Whether in software, education or any other field, open source development is central to innovation. By “open source” I mean that people are sharing their intellectual property, program design, etc with others. In the case of software, it means all the code. For schools, it’s curricula, governance documents, etc…
This is not to say that it is wrong for anyone to ever charge for access to a product or service. Obviously, in a capitalist system, ideas get monetized and the people who come up with them deserve to be rewarded. And there are times when the creators of an idea may feel it is more responsible to control the extent to which the details behind that idea are shared (for example, it miiight be a bad idea to openly share the information necessary to construct a nuclear bomb…). But it stands to reason that when things become proprietary, collaboration and innovation are reduced. Put another way, more people sharing more information allows for more advances to be made more quickly.
That’s a theory. But whether or not an open source approach is the most productive, it is definitely a right that I believe every person, organization and company should possess. If I want to share ideas, code, or material I have developed, I should be able to do that, right?
Not according to copyright lobbyists.
According to this recent article on the Guardian’s website, the International Intellectual Property Alliance (a U.S.-based copyright lobbying group) is pushing the U.S. government to place countries that encourage the use of open source software on a “special 301 watchlist.” The premise being that it is anti-capitalist for someone who creates intellectual product to give it away for free, if there’s someone else trying to make money off a similar product… That’s crazy! It’s like saying Lil Wayne can’t give away his mixtapes because other artists are trying to sell albums and it’s not fair to them if he’s sharing his stuff for free. As Bobbie Johnson (the writer for the Guardian) asks:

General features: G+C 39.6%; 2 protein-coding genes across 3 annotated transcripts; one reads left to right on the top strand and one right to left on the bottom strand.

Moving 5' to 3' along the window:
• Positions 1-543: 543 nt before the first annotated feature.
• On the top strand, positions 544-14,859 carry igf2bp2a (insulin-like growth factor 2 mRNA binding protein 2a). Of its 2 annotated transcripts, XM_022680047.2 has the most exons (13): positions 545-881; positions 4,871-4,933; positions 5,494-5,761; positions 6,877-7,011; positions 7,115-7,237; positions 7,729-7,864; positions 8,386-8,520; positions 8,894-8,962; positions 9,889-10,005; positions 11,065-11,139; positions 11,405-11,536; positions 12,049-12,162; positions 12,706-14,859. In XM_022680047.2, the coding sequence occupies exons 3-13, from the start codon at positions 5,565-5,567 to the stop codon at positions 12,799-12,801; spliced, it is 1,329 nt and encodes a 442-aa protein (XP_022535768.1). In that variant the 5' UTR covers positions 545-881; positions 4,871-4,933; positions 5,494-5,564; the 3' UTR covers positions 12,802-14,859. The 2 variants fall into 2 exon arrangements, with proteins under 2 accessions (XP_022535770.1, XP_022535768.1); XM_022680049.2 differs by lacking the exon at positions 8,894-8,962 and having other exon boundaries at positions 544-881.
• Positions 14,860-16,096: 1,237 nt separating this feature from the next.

“Would you ever accuse Google, which gives its main product away for free, of being anti-capitalist?”
If some knucklehead decided to try to charge for a social networking site that allowed users to keep in touch with friends, should he or she be able to sue Facebook for giving away such a service?
According to Andres Guadamuz of the blog, Technollama, whose research was cited in the Guardian article, the IIPA is going after the government of Indonesia for simply encouraging their central and provincial offices to consider using open source software, which would be cheaper and more adaptable.
The IIPA claims that the Indonesian government’s suggestion, “weakens the software industry and undermines its long-term competitiveness…”
Okaaay… That’s unfortunate for software companies, but it’s great for the development of technologies that help the government of Indonesia serve the people. I hope the U.S. government does not allow the IIPA to convince them to harass countries for participating in sharing ideas and tools. Even when that sharing does “amount to a significant market access barrier for the software industry.”
The type of manipulation the IIPA is trying to engage the U.S. government in is tacky and they should be “taught a lesson.”